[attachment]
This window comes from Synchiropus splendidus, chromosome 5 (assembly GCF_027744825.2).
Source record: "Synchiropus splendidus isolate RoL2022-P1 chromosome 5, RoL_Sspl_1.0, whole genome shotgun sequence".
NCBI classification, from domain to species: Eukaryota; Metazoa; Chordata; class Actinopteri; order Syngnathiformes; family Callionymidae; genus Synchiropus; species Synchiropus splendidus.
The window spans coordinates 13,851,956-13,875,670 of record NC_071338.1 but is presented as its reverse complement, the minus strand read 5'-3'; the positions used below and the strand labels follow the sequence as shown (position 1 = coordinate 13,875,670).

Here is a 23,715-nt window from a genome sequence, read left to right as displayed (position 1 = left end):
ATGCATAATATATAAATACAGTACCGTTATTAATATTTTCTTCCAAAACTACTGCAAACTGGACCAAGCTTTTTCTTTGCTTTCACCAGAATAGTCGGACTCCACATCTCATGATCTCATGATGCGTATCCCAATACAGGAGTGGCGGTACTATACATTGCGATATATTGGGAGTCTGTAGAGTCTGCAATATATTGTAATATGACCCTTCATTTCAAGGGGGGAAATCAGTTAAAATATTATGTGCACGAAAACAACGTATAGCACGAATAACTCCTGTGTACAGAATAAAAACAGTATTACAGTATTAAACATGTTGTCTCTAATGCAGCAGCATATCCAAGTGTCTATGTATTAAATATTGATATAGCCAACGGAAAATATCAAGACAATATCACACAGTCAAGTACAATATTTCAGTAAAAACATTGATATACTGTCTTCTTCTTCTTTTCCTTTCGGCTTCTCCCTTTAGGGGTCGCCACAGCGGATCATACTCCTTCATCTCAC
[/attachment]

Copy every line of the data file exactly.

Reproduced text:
This window comes from Synchiropus splendidus, chromosome 5 (assembly GCF_027744825.2).
Source record: "Synchiropus splendidus isolate RoL2022-P1 chromosome 5, RoL_Sspl_1.0, whole genome shotgun sequence".
NCBI classification, from domain to species: Eukaryota; Metazoa; Chordata; class Actinopteri; order Syngnathiformes; family Callionymidae; genus Synchiropus; species Synchiropus splendidus.
The window spans coordinates 13,851,956-13,875,670 of record NC_071338.1 but is presented as its reverse complement, the minus strand read 5'-3'; the positions used below and the strand labels follow the sequence as shown (position 1 = coordinate 13,875,670).

Here is a 23,715-nt window from a genome sequence, read left to right as displayed (position 1 = left end):
ATGCATAATATATAAATACAGTACCGTTATTAATATTTTCTTCCAAAACTACTGCAAACTGGACCAAGCTTTTTCTTTGCTTTCACCAGAATAGTCGGACTCCACATCTCATGATCTCATGATGCGTATCCCAATACAGGAGTGGCGGTACTATACATTGCGATATATTGGGAGTCTGTAGAGTCTGCAATATATTGTAATATGACCCTTCATTTCAAGGGGGGAAATCAGTTAAAATATTATGTGCACGAAAACAACGTATAGCACGAATAACTCCTGTGTACAGAATAAAAACAGTATTACAGTATTAAACATGTTGTCTCTAATGCAGCAGCATATCCAAGTGTCTATGTATTAAATATTGATATAGCCAACGGAAAATATCAAGACAATATCACACAGTCAAGTACAATATTTCAGTAAAAACATTGATATACTGTCTTCTTCTTCTTTTCCTTTCGGCTTCTCCCTTTAGGGGTCGCCACAGCGGATCATACTCCTTCATCTCAC